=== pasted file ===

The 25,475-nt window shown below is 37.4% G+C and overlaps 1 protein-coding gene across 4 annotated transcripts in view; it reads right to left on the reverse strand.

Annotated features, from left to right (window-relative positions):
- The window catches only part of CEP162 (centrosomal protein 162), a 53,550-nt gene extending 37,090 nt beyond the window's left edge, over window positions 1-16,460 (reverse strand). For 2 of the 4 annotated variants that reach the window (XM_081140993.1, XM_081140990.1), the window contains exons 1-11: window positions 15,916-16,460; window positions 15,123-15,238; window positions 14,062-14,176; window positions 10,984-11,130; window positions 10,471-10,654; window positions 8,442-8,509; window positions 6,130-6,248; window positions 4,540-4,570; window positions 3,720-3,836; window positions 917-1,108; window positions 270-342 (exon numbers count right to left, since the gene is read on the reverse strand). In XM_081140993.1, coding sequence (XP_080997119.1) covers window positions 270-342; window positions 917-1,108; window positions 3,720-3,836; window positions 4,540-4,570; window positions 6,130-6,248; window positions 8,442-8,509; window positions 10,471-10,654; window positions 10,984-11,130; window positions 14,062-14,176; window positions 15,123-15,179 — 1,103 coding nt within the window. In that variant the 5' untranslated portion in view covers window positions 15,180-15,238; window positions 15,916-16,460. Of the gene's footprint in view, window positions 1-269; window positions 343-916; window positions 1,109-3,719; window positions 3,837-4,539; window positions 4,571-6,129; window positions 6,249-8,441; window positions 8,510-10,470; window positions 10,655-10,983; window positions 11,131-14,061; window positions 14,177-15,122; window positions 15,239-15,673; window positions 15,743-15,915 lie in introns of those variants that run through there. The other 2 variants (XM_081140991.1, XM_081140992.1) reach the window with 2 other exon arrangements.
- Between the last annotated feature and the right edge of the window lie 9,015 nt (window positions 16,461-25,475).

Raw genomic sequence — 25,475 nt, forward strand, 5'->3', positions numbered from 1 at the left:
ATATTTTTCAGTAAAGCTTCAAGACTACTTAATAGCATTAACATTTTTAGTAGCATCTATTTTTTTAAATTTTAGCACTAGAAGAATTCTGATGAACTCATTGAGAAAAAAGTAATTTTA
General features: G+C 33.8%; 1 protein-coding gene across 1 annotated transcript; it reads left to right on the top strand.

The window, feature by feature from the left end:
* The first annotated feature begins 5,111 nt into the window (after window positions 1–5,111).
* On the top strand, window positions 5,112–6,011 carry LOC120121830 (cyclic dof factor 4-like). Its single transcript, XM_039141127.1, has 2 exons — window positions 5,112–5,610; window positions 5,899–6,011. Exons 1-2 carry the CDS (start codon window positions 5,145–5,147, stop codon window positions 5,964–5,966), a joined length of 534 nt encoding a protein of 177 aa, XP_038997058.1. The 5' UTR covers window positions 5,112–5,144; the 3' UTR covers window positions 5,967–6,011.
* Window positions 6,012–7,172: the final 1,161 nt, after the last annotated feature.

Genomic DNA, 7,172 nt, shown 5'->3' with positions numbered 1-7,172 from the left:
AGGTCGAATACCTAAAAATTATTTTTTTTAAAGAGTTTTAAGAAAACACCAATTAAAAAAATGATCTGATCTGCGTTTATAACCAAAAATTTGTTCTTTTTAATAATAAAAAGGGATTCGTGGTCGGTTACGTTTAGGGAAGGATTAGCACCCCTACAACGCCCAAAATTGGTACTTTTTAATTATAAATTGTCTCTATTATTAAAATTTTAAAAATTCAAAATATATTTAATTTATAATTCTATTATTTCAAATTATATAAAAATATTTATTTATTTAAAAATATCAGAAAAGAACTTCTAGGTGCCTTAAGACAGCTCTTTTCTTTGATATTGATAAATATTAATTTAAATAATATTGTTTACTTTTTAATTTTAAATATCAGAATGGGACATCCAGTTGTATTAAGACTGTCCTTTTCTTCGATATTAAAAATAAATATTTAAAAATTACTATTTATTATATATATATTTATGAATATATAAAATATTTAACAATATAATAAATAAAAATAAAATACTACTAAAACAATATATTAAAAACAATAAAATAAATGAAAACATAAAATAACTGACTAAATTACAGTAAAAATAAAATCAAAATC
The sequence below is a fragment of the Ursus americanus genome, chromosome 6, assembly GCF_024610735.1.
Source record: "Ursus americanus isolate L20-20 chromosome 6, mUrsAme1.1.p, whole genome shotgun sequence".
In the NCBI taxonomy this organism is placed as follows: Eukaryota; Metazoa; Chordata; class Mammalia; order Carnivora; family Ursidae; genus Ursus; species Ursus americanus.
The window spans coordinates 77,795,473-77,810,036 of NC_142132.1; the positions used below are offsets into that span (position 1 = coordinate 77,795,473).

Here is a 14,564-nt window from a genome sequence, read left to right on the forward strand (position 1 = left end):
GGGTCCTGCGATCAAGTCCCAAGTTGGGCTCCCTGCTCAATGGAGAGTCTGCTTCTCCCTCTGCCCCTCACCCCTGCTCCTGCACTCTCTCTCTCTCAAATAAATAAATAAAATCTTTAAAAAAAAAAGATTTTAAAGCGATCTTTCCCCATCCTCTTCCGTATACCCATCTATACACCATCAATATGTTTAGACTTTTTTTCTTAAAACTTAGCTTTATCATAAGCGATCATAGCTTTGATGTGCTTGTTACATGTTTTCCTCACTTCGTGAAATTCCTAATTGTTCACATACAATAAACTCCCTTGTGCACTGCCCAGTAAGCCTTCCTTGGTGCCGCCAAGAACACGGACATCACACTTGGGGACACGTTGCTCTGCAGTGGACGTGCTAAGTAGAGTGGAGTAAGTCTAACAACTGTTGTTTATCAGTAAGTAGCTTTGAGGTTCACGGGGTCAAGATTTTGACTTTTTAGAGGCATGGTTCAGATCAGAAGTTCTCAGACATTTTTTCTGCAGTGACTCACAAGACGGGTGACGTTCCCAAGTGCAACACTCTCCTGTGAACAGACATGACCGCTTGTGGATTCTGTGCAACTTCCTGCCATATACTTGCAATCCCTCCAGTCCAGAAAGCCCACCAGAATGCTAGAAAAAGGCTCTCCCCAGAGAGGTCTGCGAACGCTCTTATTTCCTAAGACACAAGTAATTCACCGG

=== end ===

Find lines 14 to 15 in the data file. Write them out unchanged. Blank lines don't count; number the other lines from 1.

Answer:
The sequence below is a fragment of the Ursus americanus genome, chromosome 6, assembly GCF_024610735.1.
Source record: "Ursus americanus isolate L20-20 chromosome 6, mUrsAme1.1.p, whole genome shotgun sequence".